poncho's user avatar
  • 148k
13 votes

AES-GCM recommended IV size: Why 12 bytes?

In the general case, the security goal is to reduce the probability that the internal 128-bit counter block ever takes the same value when instantiating the GCM cipher with a given key. That is ...
SquareRootOfTwentyThree's user avatar
13 votes

Is Poly1305 an information-theoretically secure MAC?

Can the $AES_k(n)$ portion be simply replaced with $k \oplus n$? No, but you're close, it would be replaced with $k + n$, where $+$ is addition modulo $2^{128}$; then it becomes informational ...
poncho's user avatar
  • 148k
13 votes
Accepted

The difference between MACs vs. HMACs vs. PRFs

A PRF or pseudorandom function family is a family of functions $F_k\colon \{0,1\}^n \to \{0,1\}^m$ such that if $k$ is uniformly distributed, then $F_k$ appears to be uniformly distributed among all ...
Squeamish Ossifrage's user avatar
13 votes

What happened to Poly1305AES? Is it obsolete?

What are those existing constructions? Usually people consider three to four scenarios for authenticated encryption for embedded environments: Constrained for ROM + RAM In this case you probably ...
SEJPM's user avatar
  • 46.1k
12 votes
Accepted

Why can't we use the first block of AES-CBC as MAC

The MAC value should be calculated over all of the input, not just the first block. The chaining of CBC makes sure that the bits in the last block of ciphertext depends on all the previous blocks.
Maarten Bodewes's user avatar
12 votes
Accepted

Is a secure deterministic MAC always a PRF?

Your intuition is not right. The fact that no forger can obtain new valid message/tag pairs doesn't say anything about the "shape" of the MAC. For instance, if $\Pi$ is a secure MAC, then the MAC ...
Daniel's user avatar
  • 3,972
12 votes
Accepted

Should the identity of a sender be verified using additional means, or does a MAC suffice?

It is a recurring topic: what exactly is identity and how to prove it ? But related to your question: a MAC (correctly implemented) proves that the author of the message was in possession of the ...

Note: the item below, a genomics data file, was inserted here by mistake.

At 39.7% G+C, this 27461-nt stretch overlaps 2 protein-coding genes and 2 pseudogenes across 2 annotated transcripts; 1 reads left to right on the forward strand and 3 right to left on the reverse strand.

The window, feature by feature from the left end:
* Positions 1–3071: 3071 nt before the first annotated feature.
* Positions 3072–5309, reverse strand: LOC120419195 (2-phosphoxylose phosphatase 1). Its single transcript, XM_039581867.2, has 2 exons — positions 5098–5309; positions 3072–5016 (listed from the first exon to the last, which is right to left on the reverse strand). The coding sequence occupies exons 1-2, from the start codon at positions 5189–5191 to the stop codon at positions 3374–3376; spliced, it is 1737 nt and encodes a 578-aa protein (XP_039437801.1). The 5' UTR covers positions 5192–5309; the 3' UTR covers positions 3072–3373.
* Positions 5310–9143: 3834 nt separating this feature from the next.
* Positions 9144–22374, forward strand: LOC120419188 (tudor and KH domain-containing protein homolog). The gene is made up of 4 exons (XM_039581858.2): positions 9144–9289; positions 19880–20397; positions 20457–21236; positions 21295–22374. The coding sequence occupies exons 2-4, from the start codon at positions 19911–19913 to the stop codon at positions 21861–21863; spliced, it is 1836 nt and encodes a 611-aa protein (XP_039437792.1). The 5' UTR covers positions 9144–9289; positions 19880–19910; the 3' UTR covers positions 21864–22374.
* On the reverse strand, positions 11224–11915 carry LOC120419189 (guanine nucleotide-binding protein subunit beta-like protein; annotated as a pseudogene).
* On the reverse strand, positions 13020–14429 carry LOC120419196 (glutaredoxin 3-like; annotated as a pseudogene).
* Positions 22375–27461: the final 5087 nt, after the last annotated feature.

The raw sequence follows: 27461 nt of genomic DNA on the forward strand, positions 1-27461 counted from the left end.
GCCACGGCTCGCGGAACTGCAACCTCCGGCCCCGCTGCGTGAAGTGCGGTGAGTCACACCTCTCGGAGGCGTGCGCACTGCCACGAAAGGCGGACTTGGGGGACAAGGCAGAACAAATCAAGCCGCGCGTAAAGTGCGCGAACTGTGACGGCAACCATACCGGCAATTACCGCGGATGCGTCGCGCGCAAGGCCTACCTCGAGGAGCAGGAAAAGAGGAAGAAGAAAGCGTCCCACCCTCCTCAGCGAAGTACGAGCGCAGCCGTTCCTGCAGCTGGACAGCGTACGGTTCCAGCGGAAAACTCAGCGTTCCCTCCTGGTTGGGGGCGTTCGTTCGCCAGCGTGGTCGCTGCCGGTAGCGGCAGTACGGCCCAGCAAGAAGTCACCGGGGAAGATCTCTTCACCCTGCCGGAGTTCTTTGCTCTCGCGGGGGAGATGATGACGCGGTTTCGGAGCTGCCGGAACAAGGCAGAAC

entrop-x's user avatar
  • 372
12 votes
Accepted

Can keyed CRC be used as a MAC?

Trivial forgery: If you know the CRC polynomial, then you can add (‘xor’) any multiple of it to the message without changing the CRC. Short answer. If the hardware can only evaluate CRCs with fixed ...
Squeamish Ossifrage's user avatar
12 votes
Accepted

How many codes can I safely generate using the same HMAC key?

I don't think there is any official limitations when it comes from standardization bodies such as NIST. However, there do seem to be some papers such as New Generic Attacks Against Hash-based MACs. ...
Maarten Bodewes's user avatar
12 votes

AES GCM : is it acceptable to return the wrong plaintext if the tag is incorrect?

how can we prevent the cipher from being returned in case the tag is wrong ? As far as I understand, to compute the tag the decryption process must be done entirely. Actually, GCM decryption can be ...
poncho's user avatar
  • 148k
11 votes

Is HMAC needed for a SHA-3 based MAC?

KMAC has now been specified in NIST SP 800-185, chapter 4. It is based on cSHAKE128 and cSHAKE256, which both are based on the same Keccak sponge that SHA-3 is. It doesn't use any additional methods ...
Maarten Bodewes's user avatar
11 votes
Accepted

Insecurity of CBC-MAC

Can anyone explain why CBC-MAC is not secure for variable length message? For the previous question I'll quote Matthew Green's post from 2013: A quick reminder. CBC-MAC is very similar to the ...
ddddavidee's user avatar
  • 3,334
11 votes
Accepted

Which MAC to choose?

As a MAC, HMAC is fine, with any of the SHA-* functions. It's even fine with MD5, even though MD5, as a hash function, is quite broken. One interesting characteristic of HMAC is that it requires no ...
Thomas Pornin's user avatar
9 votes
Accepted

Do I need to use a MAC with asymmetric encryption?

Yes, (asymmetric) encrypt-then-sign would provide the same properties as (symmetric) encrypt-then-mac. It would provide integrity and authenticity of the ciphertext. It is however possible for another ...
Maarten Bodewes's user avatar
9 votes
Accepted

Can I use a HMAC for Replay Attack protection?

An old but excellent paper on this topic is Tuomas Aura's Strategies against Replay Attacks. The simplest version of the "Hashed Full Information" method would be to include the MAC of the ...
joveian's user avatar
  • 345